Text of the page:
Dealing with rejection

Every artist who struggles with rejection should read Joanne Mattera's post on Rejection. She starts off:

There’s no easy way to deal with it except to experience it, get over it and move on. Rejection is never pleasant, but until you get over it, you can never move on. Fortunately, you do develop a callus over the soft spot.

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7 thoughts on “Dealing with rejection”

  1. Thanks for the Joanne Mattera link, with her post on rejection. As it happens, I had just done a post on my blog on the theme of rejection. In my case, I was rejected 3 years in a row nearly 15 years ago by the @Central Gallery, a well respected space located in the Burton Barr Central Library in Phoenix. Of course, I experienced other rejections, as well as some successes. I’ve always admired the exhibits in the @Central Gallery. The artwork shown has always been first rate (in my opinion). Finally, last December, a mere 15 years later, I worked up the courage to submit a proposal, yet again. In case you are wondering, my life got somewhat sidetracked for 12 years, teaching art and although I continued to produce work, I more or less dropped out of the public art scene. Now that I’m back to making art full time, I’m taking a big breath and launching myself back into the the world of possibilities. Anyway, last week I got a call from the gallery coordinator. Yes! She’s asked if I would consider a solo show. Yes, again! The moral to the story is Try, try again, and keep trying even beyond that.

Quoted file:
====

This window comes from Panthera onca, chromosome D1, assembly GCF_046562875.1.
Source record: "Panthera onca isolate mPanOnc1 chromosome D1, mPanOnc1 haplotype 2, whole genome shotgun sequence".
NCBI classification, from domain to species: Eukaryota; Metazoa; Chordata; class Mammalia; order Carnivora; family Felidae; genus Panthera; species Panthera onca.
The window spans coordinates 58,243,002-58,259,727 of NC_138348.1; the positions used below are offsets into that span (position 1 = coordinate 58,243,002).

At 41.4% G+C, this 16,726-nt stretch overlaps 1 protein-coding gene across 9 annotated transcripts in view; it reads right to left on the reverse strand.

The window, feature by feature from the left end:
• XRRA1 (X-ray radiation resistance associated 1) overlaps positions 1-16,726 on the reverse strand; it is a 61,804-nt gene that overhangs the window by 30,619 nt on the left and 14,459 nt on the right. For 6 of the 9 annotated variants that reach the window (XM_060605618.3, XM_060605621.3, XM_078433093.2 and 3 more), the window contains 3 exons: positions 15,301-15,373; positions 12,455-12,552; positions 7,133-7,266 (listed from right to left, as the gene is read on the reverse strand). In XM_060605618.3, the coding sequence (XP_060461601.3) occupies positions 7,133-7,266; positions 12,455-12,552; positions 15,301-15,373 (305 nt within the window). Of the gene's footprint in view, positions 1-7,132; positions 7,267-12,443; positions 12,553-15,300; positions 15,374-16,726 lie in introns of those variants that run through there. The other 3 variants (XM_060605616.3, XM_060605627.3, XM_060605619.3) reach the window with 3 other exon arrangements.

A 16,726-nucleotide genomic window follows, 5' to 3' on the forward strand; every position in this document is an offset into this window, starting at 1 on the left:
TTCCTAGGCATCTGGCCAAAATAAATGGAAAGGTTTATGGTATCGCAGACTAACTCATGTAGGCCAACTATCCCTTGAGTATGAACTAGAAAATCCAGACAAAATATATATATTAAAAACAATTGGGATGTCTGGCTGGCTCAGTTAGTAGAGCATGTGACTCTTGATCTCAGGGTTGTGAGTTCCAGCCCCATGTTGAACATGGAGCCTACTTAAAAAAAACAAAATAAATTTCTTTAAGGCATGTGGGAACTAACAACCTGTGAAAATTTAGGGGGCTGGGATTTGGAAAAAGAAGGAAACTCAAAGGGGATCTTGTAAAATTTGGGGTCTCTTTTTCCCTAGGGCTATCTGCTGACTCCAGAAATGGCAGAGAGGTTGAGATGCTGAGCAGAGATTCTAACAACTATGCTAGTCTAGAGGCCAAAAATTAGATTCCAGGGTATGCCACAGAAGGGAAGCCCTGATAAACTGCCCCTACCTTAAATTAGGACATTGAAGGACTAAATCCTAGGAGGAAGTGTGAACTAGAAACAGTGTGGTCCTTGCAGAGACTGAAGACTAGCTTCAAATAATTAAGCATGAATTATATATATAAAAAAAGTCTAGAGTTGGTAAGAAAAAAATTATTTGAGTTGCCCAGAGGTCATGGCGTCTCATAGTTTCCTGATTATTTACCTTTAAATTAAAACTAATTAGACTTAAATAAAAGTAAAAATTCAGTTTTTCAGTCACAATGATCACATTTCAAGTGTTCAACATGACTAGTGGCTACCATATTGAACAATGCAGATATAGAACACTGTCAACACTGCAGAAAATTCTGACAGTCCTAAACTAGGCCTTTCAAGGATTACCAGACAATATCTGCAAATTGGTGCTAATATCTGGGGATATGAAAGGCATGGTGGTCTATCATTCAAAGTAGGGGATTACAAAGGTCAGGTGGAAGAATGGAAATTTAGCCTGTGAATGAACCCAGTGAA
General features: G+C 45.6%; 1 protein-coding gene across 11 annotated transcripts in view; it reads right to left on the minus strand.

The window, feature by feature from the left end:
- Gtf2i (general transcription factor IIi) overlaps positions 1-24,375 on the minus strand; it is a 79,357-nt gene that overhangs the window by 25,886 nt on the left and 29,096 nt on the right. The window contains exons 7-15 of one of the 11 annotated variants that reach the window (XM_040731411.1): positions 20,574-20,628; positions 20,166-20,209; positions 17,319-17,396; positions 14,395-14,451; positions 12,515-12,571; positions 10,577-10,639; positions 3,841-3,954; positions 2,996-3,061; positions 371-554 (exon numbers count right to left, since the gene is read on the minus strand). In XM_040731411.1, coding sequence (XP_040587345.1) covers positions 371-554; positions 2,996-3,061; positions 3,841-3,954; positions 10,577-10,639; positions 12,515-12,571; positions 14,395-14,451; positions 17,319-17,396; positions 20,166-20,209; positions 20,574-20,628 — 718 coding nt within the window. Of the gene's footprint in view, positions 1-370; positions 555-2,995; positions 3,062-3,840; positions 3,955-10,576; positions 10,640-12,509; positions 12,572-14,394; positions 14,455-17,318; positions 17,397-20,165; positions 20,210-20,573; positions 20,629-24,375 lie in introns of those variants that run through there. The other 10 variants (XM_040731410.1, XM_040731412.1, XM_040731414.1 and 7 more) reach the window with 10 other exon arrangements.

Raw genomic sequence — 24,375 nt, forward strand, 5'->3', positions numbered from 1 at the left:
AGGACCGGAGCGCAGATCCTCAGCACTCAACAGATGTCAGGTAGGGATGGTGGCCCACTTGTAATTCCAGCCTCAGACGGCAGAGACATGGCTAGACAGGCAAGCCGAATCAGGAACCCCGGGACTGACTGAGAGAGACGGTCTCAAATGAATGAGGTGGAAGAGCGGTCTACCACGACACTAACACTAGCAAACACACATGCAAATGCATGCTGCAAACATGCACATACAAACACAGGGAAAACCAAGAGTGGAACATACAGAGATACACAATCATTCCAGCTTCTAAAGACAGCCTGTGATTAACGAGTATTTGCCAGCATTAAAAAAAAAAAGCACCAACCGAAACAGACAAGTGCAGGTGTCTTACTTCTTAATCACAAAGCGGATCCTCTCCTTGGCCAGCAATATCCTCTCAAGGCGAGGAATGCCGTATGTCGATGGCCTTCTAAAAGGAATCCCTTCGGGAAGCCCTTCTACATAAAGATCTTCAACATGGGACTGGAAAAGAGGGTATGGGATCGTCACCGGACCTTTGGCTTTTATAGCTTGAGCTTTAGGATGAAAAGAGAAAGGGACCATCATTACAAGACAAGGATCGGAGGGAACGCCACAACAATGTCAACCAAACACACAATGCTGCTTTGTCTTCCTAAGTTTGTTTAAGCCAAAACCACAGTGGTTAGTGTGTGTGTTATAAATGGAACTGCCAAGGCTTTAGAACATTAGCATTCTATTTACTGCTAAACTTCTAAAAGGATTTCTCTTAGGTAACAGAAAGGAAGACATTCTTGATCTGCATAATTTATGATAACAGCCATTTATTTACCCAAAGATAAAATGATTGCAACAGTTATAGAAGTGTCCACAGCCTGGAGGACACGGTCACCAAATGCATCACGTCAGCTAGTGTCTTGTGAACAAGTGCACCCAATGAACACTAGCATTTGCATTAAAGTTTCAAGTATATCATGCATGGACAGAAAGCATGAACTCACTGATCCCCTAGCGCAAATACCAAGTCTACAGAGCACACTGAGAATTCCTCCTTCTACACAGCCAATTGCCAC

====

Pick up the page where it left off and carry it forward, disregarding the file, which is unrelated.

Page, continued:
2. Rejection is something I have always been uncomfortable with and afraid of. Many years ago I was in sales, and a friend of mine who was an excellent example of what a good salesman should be used to give me the advice that if a situation frightened me, (such as facing rejection when trying to present an idea) I should put myself in the position to experience that situation as often as I can until I get over it. It sounds like self-flagellation, masochism on a large emotional level. But his advice worked for me. I tried the practice and found myself a master of my used-to-be-fears. These days when I experience a fear, be it rejection or anything else, I throw myself into the fray knowing that I can overcome it.

  3. Alyson Stanfield

    Barbara: The corollary moral is that No doesn’t mean No forever. Dawn: Some people say that if it doesn’t cause a little anxiety, it’s probably not worth doing. “Feel the fear and do it anyway.”

  4. Alyson: Have you ever done anything on deciding what shows to enter? Which might best further the artist’s goals? Is it worth entering local shows? Best sources to find out about exhibitions? I’ve read some on the above, but it seems like it might be an area to explore. Also, why enter shows at all and is there a point in a career where it is no longer necessary? Dawn: You are right! Although it’s sure tempting to just hide out in my studio, thus the value of the Alyson’s newsletter and book!

  5. This helped a little… My artwork got rejected today (from a competition… And one of the people judging was someone I really, really, really admire… and I feel like crap right now… I feel worthless and useless… Worst of all, I don’t even feel like painting anymore… I know I shouldn’t let this rejection get in my way… but the fact that a person I admire the most maybe thinks that this certain piece is mediocre… or less than mediocre… my piece wasn’t even included in the finalists… AND there were only a handful of entries… ugh, I feel worthless…

  6. Alyson Stanfield

    Hani: I’m sure you do feel that way. And you will for awhile. But then you’ll gather your strength and paint better than ever. Sending you good thoughts.

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